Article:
Loyalty online creates instant connections
Marketers are finding new ways to improve their customer loyalty programs by incorporating online channels from mobile to search in order to reach consumers where they're spending more and more time.
VP of US marketing, Starbucks Coffee Company
At Starbucks, we focus on creating authentic connections both in and outside of our stores.
For example, our loyalty program, My Starbucks Rewards, provides customized rewards that increase with frequency of visits. Although we're still on the early frontier of mobile, we see great potential in integrating our loyalty program with the emerging mobile landscape to strengthen customer engagement.
What's exciting about mobile is that this channel provides the potential for us to connect with customers in real-time, recognize their presence at one of our physical stores and immediately reward them. In noticing that many of our customers are early adopters of new technology, social media and mobile applications, we recently introduced two iPhone and iPod touch apps, myStarbucks and Starbucks Card Mobile. The latter not only provides the convenience of quick, phone-based payment but also the ability for members to track their rewards and manage their My Starbucks Rewards account.
With the early success of these mobile apps, we continue to explore how to further engage our best customers through mobile platforms. The launch of the however-you-want- it Frappuccino in early May provided a new opportunity.
We created loyalty-based offers especially for Starbucks Frappuccino beverage fans and users of Foursquare and Brightkite. On Foursquare, we developed special recognition for mayors of Starbucks tied to the debut of the new Frappuccino. From May 17 to June 28, the Foursquare mayor for each store will receive an offer for $1 off any size or flavor Frappuccino each day he or she is the mayor. Through Brightkite our timing synched to the greater Frappuccino Happy Hour promotion which ran May 7 to 16, providing users the opportunity to earn a special Starbucks badge when they checked into a Starbucks.
Customers appreciate connections with brands they love, and mobile provides a new opportunity to do so. Mobile can take your loyalty program in more meaningful directions, and the time to explore what actually resonates with customers has never been better.
Reward your customers in real-time by using engaging mobile promotions
VP of customer experience, PerfectForms
Visitors to your website can form impressions in as little as 50 milliseconds. Through the ‘halo effect,' those initial judgments impact perceptions of usability, credibility and ultimately influence purchasing decisions. Websites are today's storefronts, and if yours gives off a good first impression it can turn passersby into loyal, lifelong customers. Following a few tips can help you achieve success.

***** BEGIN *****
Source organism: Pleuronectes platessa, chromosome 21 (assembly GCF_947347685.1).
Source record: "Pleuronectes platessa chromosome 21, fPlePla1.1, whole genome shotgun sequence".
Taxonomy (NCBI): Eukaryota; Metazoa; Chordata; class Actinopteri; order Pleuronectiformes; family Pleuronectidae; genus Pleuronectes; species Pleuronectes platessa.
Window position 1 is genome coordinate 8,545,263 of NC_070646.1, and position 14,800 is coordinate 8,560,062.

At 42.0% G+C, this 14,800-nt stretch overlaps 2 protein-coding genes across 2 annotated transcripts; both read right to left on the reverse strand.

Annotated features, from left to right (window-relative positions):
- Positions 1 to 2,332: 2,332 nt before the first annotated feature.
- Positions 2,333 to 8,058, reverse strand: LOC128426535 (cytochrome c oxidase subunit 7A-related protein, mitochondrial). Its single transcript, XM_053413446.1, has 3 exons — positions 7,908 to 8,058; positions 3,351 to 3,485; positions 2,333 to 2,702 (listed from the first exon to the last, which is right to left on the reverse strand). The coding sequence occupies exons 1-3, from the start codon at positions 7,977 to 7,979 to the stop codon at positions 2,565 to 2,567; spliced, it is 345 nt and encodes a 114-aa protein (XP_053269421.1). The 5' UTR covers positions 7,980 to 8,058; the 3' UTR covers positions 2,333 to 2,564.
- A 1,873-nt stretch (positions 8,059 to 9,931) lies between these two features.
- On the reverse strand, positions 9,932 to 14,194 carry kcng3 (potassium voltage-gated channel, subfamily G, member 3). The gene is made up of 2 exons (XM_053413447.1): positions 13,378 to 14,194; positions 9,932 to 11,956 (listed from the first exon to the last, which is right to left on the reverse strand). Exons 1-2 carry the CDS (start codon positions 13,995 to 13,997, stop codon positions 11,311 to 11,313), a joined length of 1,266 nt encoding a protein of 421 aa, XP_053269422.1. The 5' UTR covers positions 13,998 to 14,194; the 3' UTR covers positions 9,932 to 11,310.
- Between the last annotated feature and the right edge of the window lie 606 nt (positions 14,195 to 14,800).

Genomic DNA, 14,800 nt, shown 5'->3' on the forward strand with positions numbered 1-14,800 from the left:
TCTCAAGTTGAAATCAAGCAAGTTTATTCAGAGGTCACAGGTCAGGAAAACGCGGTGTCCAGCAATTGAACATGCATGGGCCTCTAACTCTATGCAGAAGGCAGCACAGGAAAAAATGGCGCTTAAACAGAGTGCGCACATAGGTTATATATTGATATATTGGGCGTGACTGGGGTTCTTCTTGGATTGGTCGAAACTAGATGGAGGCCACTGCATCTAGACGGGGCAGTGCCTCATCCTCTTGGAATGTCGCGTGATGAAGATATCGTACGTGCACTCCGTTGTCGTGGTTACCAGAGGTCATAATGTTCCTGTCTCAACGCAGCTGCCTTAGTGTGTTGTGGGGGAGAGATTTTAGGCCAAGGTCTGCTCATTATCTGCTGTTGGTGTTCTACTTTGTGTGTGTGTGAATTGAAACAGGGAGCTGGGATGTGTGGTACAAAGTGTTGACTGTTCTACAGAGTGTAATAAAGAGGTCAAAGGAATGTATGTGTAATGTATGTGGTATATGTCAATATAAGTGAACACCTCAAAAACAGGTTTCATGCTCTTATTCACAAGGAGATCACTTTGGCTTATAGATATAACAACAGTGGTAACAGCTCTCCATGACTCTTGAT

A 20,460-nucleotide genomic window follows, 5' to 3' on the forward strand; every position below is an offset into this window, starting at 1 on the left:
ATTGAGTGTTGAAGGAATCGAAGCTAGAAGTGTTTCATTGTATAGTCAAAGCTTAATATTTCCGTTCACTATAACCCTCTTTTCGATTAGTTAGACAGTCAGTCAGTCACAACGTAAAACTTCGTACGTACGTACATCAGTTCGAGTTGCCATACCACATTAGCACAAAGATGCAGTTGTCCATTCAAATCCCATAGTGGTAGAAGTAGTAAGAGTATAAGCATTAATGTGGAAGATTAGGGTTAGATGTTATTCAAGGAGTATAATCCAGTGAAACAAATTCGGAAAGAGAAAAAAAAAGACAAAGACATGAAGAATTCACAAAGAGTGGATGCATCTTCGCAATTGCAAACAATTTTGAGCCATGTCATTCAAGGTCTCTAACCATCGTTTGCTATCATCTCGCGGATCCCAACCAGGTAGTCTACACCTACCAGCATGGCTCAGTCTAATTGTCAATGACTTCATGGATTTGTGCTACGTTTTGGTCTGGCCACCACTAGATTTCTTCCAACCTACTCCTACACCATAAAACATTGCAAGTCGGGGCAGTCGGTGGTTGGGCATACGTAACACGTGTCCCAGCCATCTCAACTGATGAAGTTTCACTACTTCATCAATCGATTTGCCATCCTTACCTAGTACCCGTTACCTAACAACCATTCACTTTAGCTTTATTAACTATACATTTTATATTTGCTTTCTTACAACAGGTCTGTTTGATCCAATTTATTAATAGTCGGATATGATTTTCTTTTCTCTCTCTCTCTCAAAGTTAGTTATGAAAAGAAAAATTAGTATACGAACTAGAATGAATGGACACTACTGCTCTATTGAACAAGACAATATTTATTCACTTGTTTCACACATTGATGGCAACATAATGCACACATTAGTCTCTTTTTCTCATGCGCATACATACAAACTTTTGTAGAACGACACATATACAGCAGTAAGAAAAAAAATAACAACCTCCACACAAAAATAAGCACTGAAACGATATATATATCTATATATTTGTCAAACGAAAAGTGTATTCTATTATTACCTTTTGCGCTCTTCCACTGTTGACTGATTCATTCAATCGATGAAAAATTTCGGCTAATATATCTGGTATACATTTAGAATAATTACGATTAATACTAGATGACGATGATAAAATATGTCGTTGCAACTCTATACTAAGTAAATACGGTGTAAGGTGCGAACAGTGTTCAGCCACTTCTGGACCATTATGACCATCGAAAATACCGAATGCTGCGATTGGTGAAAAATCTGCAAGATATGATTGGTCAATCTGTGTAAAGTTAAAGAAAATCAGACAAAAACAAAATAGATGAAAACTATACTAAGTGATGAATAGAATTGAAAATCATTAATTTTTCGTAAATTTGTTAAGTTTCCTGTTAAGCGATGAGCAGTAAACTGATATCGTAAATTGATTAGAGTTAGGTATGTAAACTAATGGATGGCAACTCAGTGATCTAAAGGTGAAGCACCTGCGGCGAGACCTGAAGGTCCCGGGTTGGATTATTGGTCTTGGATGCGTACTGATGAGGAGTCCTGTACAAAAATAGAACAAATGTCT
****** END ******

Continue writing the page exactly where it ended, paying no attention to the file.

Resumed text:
First, address usability: You must understand your customer and design your site to meet their needs. Consider the site's age demographic when selecting a font size or typeface. If your average customer is 75 years old, filling your homepage with hundreds of links and using an 8-point font is counterintuitive. Research suggests using between a 10- and a 14- point font for optimal readability.
Efficiency is critical to creating a usable interface for your customers. Users want to take as little time and effort as possible to achieve their intended goal — whether it is setting up an appointment or buying a product. A great example of efficiency done right is Amazon's “one-click” purchasing process. Using stored personal and payment information, the online retailer makes it easy for customers to purchase a product as soon as it catches their eye, encouraging brand trust and loyalty along with impulse buys.
Additionally, creating an emotional connection with your customers can further your website's success. The use of color can be very effective in setting a tone or conveying meaning to a consumer, i.e., using red to elicit urgency and action. Another element is the “voice” of site content. Is your tone jovial or serious? The homepage of a children's toy company should not be stern and formal, but it might be appropriate for a law firm's site. Consider your homepage graphics with the same discerning eye.
Image is everything on the Web, so be sure your website accurately reflects your brand. A site coded in HTML 2.0 with random links and clashing colors does not encourage loyalty.